By Joseph Tsidulko
By Patrick Range McDonald
By David Futch
By Hillel Aron
By Dennis Romero
By Jill Stewart
By Dennis Romero
By Dennis Romero
WHILE BACA HAS DECLINED ANY PUBLIC comment on his loan, he's been vigorous in promoting the services of his lender from the time the loan was first discussed. The first public record of that effort dates from July 1, 1999, when he made an unusual request to the Board of Supervisors on behalf of Weiss and the Richland Group.
He wrote the board on Sheriff's Department letterhead, asking them to "authorize access to the Sheriff's Department facilities for the Richland Group, a Los Angelesbased mortgage banking firm, enabling them to make presentations to Sheriff's Department employees regarding low-cost residential loans" -- to let Richland, in other words, set up shop on the premises.
Under the heading "Justification," Baca played up the supposed benefits of the PRIDE Program: "competitively priced loans" with "no origination fees" and a free seven-year life-insurance policy for active-duty and retired cops.
Even earlier -- within weeks of taking office -- Baca made less formal gestures on behalf of Richland. Bud Treece, executive director of the Association of Los Angeles Deputy Sheriffs (ALADS), says that at his first meeting with the new administration, in early January 1999, Baca's assistant sheriff for patrol, Bill Stonich, "gave us some literature from the Richland Group and told us the sheriff was very interested in us meeting with this man."
Around the same time, Baca asked another union official to come to his fourth-floor suite at department headquarters. The official, Dennis Slocumb, president of the Professional Police Officers Association, which represents the department's sergeants and lieutenants, among others, was surprised and mildly appalled to find Bob Weiss waiting there with the sheriff, ready to peddle his wares. "It seems to me like an elected police leader should be above commercial endorsement of moneymaking ventures," he says. It was the only time Baca ever invited Slocumb to meet in his office.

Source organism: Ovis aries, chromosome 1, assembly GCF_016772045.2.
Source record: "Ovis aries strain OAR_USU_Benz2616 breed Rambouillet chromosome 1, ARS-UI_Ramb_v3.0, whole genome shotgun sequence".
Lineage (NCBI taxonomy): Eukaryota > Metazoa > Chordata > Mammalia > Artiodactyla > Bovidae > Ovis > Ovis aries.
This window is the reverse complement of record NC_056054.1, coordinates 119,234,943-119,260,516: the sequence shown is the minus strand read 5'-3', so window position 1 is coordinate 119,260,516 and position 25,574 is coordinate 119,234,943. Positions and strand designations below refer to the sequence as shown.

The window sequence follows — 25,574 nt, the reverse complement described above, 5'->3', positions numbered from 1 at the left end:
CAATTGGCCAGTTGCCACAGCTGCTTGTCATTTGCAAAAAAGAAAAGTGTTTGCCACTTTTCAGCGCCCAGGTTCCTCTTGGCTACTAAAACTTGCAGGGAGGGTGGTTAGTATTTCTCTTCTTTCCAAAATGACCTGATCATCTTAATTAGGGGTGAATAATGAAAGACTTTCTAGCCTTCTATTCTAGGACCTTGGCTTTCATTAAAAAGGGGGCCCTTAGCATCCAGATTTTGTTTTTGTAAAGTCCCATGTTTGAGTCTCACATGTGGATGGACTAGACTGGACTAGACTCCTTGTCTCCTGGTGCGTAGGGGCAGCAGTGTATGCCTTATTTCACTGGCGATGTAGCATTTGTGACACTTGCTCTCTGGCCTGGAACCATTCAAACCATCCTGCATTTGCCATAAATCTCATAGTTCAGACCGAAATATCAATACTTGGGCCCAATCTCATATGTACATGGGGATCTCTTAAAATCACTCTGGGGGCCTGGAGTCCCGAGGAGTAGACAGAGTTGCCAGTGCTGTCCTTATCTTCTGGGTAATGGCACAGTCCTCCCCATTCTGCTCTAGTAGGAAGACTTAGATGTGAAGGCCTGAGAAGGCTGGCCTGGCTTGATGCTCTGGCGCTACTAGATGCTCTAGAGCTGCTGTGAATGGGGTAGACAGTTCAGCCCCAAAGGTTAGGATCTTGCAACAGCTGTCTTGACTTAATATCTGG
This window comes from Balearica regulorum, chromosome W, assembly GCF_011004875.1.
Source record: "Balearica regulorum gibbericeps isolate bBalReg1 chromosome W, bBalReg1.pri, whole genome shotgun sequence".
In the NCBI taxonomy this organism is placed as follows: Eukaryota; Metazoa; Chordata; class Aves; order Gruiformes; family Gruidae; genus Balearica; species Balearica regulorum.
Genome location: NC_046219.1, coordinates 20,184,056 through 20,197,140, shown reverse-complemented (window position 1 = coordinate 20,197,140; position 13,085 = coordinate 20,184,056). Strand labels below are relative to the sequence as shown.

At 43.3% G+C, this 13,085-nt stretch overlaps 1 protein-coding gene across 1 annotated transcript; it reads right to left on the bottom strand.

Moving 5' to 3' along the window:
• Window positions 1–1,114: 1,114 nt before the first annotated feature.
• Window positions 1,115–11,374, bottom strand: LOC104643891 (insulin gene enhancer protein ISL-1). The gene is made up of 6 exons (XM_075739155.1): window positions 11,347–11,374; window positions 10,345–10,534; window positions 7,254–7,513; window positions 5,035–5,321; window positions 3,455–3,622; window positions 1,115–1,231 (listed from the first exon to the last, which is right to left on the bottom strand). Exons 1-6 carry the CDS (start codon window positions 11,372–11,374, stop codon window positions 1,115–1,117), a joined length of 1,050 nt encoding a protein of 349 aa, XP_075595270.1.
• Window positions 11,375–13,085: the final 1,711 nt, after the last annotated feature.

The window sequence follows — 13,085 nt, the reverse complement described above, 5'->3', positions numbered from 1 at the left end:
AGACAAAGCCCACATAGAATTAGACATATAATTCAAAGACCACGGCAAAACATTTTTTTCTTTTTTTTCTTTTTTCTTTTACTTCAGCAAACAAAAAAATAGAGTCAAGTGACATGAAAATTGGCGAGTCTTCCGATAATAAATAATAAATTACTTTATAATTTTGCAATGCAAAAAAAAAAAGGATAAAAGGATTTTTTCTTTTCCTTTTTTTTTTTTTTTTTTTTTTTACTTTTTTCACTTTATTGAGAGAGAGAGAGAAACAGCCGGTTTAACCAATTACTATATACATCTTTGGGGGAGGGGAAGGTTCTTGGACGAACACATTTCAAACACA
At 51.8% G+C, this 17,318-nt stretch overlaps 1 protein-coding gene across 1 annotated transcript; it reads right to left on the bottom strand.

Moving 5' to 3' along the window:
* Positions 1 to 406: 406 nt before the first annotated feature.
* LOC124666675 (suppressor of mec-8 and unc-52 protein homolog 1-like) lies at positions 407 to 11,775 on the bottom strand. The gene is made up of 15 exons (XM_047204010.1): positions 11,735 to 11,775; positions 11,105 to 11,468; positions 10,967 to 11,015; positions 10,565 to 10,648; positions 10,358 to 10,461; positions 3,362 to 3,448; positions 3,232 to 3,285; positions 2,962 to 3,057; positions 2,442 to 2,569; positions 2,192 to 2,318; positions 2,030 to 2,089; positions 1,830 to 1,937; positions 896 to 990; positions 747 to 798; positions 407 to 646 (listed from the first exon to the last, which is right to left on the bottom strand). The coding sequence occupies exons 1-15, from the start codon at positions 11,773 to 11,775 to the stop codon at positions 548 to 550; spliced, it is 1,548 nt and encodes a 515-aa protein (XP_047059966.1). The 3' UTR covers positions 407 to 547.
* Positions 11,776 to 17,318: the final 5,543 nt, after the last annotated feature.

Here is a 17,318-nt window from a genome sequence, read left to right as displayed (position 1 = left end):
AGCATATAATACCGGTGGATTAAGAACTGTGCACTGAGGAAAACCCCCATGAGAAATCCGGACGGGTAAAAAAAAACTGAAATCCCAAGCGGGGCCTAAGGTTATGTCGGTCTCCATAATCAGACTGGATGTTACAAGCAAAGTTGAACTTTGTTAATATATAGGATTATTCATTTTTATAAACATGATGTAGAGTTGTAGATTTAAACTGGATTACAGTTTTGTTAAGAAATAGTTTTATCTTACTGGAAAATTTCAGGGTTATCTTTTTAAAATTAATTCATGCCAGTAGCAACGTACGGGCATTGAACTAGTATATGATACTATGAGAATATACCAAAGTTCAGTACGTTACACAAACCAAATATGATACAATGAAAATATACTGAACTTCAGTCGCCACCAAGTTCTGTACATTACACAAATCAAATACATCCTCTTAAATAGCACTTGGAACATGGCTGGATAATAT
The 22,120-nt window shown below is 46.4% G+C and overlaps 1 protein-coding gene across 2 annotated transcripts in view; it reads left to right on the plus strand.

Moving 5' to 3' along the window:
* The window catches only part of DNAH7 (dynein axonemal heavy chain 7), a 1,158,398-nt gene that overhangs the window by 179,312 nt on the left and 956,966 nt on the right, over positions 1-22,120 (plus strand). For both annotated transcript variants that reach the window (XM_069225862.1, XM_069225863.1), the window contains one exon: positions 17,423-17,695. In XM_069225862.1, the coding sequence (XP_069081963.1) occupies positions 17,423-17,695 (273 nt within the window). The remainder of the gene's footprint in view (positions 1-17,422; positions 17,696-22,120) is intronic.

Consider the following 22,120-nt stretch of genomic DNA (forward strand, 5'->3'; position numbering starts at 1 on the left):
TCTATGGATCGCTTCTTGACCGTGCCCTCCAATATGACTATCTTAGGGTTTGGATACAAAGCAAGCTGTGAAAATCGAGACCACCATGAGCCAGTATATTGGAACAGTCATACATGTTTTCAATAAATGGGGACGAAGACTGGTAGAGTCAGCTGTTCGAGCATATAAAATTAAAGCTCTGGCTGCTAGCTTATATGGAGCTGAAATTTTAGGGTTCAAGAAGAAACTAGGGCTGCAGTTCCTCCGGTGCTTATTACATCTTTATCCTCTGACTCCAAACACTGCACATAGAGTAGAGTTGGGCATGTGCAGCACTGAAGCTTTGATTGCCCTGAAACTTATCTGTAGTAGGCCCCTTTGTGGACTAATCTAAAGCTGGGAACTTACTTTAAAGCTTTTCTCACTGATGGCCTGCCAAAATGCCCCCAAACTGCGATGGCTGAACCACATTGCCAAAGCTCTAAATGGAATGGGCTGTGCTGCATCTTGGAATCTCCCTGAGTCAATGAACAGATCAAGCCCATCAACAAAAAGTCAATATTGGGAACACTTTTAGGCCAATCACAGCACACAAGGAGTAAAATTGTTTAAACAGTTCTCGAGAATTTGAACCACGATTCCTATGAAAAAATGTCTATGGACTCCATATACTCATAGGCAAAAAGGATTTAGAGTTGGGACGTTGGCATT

Neither union, it turns out, had anywhere near Baca's enthusiasm for endorsing the program. "What we explained to Mr. Weiss, very politely," says Treece, "is that we do not as an institution endorse commercial products."
Baca got a similarly cool reaction from the Board of Supervisors. After weeks of ã inaction on his July 1 request, Baca approached David Jansen, the county's influential chief administrative officer, and asked him to meet with Weiss. Jansen says he agreed to the meeting "out of courtesy," but was unmoved by Weiss' pitch. "We don't generally do this for businesses," he told Baca, noting that he couldn't remember another instance where the board had approved such a plan. "Once you start opening the county to private business, you'll never be able to draw the line."